Wig Out: A Guide to Wig Shopping Around Boston
Where to go, what to know, and tips from a pro.
Punky pink pixie cuts, shocking-blue Katy Perry bobs, flowing bleach-blond locks—we’d love to try them all, but we’re still suffering PTSD from hair blunders of yore. That’s why we’re embracing wigs: They let us take a style for a spin without risking shattering regret and months of hat-wearing. Ready to go faux? Start here.
WHERE TO GO
Parisian Style Beauty Supplies
657 Eastern Ave., Malden, 617-272-6312, parisianstylebeauty.com.
If you’re looking to take a (temporary) walk on the wild side, look no further than this Malden salon and supply shop. You’ll find wigs of every length, style, and color—from Nicki Minaj pink to Rihanna red to Kylie Jenner green. Once you’re set with your hue of the moment, Parisian’s team will style your new mane to perfection.
338A Commercial St., Boston, 617-564-1558, extology.com.
Come to this full-service salon for a huge selection of high-quality natural and synthetic hair—cut and styled to please—or try out Boston’s fairy godmother of natural- looking extensions, salon owner Allana Fabrikant Kanevsky, who’s certified by all of the top brands.
The Salon at 10 Newbury
10 Newbury St., Boston, 617-247-4900, salonat10newbury.com.
Owner Patricia Wrixon is the region’s expert on every hair-replacement service under the sun, be it a fully customized piece, professional wig-fitting and alterations, or wig cuts and coloring. Wrixon even created her own non-profit program, “Wigs for Well Being,” which offers customized wigs to women experiencing hair loss from medical treatments.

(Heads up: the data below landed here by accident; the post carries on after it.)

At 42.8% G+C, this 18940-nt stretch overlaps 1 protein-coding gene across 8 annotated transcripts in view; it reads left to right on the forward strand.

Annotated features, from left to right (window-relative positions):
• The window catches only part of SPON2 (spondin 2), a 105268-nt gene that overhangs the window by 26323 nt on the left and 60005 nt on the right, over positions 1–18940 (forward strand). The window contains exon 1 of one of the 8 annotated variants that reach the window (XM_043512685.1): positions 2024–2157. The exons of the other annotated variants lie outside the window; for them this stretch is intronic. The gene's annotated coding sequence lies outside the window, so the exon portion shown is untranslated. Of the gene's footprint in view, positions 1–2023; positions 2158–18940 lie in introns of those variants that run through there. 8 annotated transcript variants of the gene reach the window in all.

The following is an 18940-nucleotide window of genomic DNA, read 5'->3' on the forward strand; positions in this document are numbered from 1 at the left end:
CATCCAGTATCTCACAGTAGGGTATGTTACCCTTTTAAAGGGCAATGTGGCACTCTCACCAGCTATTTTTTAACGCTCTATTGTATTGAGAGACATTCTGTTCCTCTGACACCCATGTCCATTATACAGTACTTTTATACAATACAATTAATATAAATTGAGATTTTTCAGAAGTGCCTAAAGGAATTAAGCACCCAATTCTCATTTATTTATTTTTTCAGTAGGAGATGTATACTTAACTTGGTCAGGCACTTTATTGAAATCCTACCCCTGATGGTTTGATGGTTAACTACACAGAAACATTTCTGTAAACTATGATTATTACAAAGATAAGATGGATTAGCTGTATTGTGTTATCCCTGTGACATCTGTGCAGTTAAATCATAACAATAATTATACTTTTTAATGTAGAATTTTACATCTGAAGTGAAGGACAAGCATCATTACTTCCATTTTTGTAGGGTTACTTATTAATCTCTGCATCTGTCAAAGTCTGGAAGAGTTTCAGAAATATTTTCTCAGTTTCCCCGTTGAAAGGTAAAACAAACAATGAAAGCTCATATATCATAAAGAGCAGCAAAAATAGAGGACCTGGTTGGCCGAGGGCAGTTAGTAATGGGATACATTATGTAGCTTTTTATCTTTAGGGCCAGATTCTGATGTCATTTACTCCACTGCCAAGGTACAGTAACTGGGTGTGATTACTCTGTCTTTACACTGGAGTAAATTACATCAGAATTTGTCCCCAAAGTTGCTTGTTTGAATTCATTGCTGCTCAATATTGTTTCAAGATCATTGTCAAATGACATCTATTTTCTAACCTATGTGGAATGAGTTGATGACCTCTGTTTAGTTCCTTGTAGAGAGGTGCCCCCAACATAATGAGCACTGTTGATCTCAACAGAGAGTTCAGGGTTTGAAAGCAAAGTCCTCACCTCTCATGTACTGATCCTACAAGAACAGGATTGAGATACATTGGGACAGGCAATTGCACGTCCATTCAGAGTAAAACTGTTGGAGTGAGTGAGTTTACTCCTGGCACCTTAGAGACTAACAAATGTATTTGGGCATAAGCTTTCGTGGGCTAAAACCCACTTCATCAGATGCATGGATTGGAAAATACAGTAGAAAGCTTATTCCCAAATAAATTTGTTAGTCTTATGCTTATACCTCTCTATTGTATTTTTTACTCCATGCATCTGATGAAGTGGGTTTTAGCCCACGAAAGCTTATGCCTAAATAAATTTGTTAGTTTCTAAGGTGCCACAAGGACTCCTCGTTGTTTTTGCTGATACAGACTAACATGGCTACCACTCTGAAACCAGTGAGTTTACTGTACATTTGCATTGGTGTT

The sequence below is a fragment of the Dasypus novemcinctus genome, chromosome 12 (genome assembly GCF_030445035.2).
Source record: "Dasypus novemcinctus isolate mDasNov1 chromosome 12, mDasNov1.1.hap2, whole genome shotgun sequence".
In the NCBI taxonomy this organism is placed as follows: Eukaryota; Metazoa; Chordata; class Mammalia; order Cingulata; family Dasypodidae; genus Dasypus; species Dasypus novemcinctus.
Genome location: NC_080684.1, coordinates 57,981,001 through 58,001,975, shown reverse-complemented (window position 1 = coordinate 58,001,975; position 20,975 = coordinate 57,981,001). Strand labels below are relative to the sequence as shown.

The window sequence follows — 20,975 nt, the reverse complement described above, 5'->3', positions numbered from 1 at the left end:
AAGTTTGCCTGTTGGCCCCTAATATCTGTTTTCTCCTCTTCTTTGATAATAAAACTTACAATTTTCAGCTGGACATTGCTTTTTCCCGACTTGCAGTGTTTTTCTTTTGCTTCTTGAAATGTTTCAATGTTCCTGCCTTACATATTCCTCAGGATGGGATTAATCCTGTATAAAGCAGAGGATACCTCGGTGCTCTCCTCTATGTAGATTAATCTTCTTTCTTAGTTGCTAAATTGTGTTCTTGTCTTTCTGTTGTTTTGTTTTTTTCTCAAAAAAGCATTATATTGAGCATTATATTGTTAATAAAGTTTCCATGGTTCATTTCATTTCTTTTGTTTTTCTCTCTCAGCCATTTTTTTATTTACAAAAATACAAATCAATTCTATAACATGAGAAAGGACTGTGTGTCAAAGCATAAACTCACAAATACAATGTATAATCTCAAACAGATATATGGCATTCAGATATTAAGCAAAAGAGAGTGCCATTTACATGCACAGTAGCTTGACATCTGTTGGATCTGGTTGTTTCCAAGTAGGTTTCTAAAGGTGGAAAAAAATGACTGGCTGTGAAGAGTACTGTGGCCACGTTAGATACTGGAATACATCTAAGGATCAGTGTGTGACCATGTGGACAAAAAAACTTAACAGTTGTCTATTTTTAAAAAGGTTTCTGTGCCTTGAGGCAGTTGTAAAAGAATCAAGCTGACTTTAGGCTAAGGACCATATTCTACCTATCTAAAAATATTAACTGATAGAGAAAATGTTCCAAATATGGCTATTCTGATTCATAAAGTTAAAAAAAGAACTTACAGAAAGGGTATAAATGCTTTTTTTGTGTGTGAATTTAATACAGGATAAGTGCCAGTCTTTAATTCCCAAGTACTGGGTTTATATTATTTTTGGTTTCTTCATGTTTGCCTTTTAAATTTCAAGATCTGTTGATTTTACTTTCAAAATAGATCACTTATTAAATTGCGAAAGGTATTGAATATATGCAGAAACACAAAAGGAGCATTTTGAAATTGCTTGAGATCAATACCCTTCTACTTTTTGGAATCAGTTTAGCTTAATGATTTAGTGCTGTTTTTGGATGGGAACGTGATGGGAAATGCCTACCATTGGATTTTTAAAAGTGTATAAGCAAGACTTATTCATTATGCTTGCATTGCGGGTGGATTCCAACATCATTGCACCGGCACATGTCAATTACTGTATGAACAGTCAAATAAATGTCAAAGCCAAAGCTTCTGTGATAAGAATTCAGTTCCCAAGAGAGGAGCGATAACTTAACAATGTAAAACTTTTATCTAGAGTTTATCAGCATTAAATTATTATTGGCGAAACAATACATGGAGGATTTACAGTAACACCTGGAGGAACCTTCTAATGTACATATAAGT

WHAT TO KNOW
Human-Hair Wig: Usually cut and acquired from people in India, China, and parts of Europe, these tend to be more lifelike and durable than synthetic-hair wigs, but also pricier.
Remy-Hair Wig: Made of human hair, often Indian in origin, these wigs keep the cuticles intact and aligned to create a more natural appearance and prevent tangling.
Synthetic-Hair Wig: Constructed from synthetic fibers such as polyester, acrylic, and PVC, these are lighter and require less upkeep than human-hair wigs.
Lace-Front Wig: Hair—either human or synthetic—is hand-tied to a sheer lace scalp covering, which is either glued or taped to the head. Lace-front wigs create a realistic-looking hairline.
ASK THE PRO
Patricia Wrixon, owner of the Salon at 10 Newbury, dishes on faux strands.
What should I look for in a wig or hairpiece?
It’s crucial to find something that fits well so you can wear it comfortably. Higher-quality pieces are often softer and more lightweight. If you’re going for a hairpiece, make sure that its texture matches your own texture. You want just the right amount of curl so it blends into your hair.
Can I use styling tools?
You can style a human-hair wig any way with any kind of tool at any temperature heat. You have to be careful with synthetic wigs because they damage more easily. As long as your wig isn’t made from polyester, you can style it with low heat.
How should I care for my wig?
You can wash a human-hair wig or hairpiece with any sulfate-free shampoo and a little conditioner. We always provide a mannequin head for storage. I recommend covering the wig with a lightweight scarf for extra protection, and carrying it in a box while traveling.